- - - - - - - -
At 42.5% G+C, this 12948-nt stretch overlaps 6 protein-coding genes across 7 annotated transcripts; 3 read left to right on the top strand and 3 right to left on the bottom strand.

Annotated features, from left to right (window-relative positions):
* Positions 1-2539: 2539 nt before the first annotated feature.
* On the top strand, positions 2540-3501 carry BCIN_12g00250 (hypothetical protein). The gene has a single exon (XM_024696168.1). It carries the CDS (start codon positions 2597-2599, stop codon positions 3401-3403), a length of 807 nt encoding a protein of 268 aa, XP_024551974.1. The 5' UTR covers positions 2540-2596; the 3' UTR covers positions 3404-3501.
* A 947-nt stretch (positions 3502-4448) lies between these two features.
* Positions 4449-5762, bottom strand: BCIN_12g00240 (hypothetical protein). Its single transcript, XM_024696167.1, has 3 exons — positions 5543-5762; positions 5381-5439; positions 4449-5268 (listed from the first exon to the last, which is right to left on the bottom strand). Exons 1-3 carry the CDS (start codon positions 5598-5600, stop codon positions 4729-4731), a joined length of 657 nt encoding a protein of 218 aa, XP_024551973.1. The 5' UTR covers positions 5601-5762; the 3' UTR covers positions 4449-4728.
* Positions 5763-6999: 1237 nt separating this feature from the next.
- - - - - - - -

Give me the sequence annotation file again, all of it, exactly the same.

At 42.5% G+C, this 12948-nt stretch overlaps 6 protein-coding genes across 7 annotated transcripts; 3 read left to right on the top strand and 3 right to left on the bottom strand.

Annotated features, from left to right (window-relative positions):
* Positions 1-2539: 2539 nt before the first annotated feature.
* On the top strand, positions 2540-3501 carry BCIN_12g00250 (hypothetical protein). The gene has a single exon (XM_024696168.1). It carries the CDS (start codon positions 2597-2599, stop codon positions 3401-3403), a length of 807 nt encoding a protein of 268 aa, XP_024551974.1. The 5' UTR covers positions 2540-2596; the 3' UTR covers positions 3404-3501.
* A 947-nt stretch (positions 3502-4448) lies between these two features.
* Positions 4449-5762, bottom strand: BCIN_12g00240 (hypothetical protein). Its single transcript, XM_024696167.1, has 3 exons — positions 5543-5762; positions 5381-5439; positions 4449-5268 (listed from the first exon to the last, which is right to left on the bottom strand). Exons 1-3 carry the CDS (start codon positions 5598-5600, stop codon positions 4729-4731), a joined length of 657 nt encoding a protein of 218 aa, XP_024551973.1. The 5' UTR covers positions 5601-5762; the 3' UTR covers positions 4449-4728.
* Positions 5763-6999: 1237 nt separating this feature from the next.